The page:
A+Hermit #4 wrote:

    I’ll happily disagree with my progressive, liberal minded Christian relatives about the existence of God but blaming them for abetting religion’s worst excesses makes no more sense then the Stalinist crap that gets thrown at atheists.

    Not quite. Your analogy would be more appropriate if atheists endorsed totalitarian states — but only if they are run by a wise, fair, benevolent dictator who always acts according to democratic vote. Someone criticizing atheism would then rightly point out that the office of “totalitarian dictator” doesn’t mandate any such open-minded course of action on the part of an absolute sovereign. If the person espousing such a “wise” form of dictatorship really just wants a free and open society run like a constitutional democracy, then they ought to cut out the whole “absolute dictator” crap and just endorse what they want to endorse. Otherwise, they’re just asking for trouble.

    The problem with progressive, liberal-minded Christians is that their position is similar to that of my hypothetical atheists. “Choose your faith beliefs and follow them, despite what the rational world may believe. You are above this world: God makes special sense only to those who have sought and found Him”

    There is nothing in this virtuous dictate which makes anyone keep it reasonable. So they’re endorsing a system without checks and balances — and then trying to reassure us that it’s okay because THEY put some checks and balances in. Or, rather — even better — GOD put it in. The liberal, progressive stuff comes from God … who can’t be checked on or checked.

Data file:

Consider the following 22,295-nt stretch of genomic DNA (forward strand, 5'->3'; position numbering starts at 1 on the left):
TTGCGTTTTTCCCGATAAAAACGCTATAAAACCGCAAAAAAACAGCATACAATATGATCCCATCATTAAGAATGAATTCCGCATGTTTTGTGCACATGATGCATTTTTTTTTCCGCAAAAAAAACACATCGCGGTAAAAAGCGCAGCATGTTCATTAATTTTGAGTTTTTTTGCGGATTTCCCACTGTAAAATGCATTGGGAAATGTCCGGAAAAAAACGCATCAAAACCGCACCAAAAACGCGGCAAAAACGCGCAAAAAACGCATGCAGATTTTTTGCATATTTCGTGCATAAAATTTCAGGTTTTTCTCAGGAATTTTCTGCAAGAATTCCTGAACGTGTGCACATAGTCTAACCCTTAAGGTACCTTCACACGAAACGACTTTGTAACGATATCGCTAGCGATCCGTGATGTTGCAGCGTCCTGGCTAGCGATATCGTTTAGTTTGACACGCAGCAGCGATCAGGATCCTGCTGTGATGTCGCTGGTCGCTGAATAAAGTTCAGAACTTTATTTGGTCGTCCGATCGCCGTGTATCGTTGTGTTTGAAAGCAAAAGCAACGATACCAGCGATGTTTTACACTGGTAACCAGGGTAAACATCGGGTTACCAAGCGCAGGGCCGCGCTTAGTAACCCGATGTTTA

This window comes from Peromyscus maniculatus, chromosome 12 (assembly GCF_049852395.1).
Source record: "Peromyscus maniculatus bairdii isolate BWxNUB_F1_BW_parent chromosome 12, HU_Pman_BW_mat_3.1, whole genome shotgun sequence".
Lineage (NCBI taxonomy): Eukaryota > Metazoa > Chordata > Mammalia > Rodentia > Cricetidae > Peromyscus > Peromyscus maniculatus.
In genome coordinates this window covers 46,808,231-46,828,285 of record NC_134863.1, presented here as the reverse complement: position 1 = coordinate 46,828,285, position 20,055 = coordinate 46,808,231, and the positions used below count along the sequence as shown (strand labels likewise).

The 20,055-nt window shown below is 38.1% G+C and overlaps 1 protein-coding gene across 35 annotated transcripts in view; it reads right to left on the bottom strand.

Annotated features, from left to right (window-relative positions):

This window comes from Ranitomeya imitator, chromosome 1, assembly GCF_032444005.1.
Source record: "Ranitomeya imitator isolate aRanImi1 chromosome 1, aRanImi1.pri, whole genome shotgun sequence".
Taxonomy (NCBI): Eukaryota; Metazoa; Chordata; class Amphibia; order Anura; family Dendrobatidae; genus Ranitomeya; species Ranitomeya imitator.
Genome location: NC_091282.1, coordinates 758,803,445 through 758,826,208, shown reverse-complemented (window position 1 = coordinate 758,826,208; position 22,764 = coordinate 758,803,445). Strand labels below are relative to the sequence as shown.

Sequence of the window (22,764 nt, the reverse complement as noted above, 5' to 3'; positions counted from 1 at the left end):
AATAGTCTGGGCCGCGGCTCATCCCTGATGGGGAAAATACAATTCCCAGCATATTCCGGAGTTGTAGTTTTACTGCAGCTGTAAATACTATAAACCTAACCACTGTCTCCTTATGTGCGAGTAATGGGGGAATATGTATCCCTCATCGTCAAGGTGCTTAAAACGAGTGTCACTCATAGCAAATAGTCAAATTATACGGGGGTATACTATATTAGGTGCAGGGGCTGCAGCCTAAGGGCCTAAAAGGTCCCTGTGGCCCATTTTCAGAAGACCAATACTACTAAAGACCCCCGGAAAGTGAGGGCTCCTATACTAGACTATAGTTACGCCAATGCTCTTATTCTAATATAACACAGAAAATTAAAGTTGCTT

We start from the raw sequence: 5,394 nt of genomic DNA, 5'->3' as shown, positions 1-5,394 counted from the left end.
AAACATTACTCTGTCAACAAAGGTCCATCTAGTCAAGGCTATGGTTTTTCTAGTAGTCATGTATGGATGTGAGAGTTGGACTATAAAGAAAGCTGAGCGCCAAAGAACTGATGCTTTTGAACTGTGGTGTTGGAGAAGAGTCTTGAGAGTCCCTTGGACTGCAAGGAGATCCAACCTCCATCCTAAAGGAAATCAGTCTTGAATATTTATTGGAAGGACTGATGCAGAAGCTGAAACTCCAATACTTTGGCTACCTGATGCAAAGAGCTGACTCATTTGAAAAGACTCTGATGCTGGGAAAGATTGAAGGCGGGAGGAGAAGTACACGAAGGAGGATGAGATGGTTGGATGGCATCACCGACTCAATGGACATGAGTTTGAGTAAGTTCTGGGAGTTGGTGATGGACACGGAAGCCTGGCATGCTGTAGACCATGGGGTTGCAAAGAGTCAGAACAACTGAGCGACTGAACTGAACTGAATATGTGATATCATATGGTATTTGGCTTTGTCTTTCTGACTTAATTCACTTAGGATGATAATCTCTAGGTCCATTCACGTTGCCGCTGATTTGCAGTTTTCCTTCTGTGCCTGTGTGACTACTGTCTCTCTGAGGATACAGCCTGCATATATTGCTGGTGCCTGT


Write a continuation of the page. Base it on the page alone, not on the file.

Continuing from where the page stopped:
But aren’t we atheists lucky this is the way their faith fell out? So let’s leave well enough alone. It could have been worse: they might have discovered in their faith-search that God wants them to follow a different will — one that is not so liberal and progressive. They might have chosen to believe in a God that was NOT a humanist. But they didn’t! Why is that not enough?

    Method, method, method….

    They’re not directly to blame for the actions of others, no. But I think they are to blame for fostering a respect for a system which can so easily go out of control. It HAS to go out of control. The whole point of religion is that people must believe and do things which no atheist would. This means they’re either going to 1.) go off the rails on what is reasonable or 2.) insist that reasonable things are very un-atheist things. Either way, we’re screwed.

  7. David Marjanović says

    from ‘seclum’ = ‘world.’

    Wait, wait, wait. No.

    Saeculum = era, century.

    Saecularis (m/f), saeculare (n) = adjective thereto.

    Because every saeculum comes to an end, theology came to use these words as opposites of “eternal/eternity”. Of course, that which is holy is eternal, and that which is profane is limited in time = secular.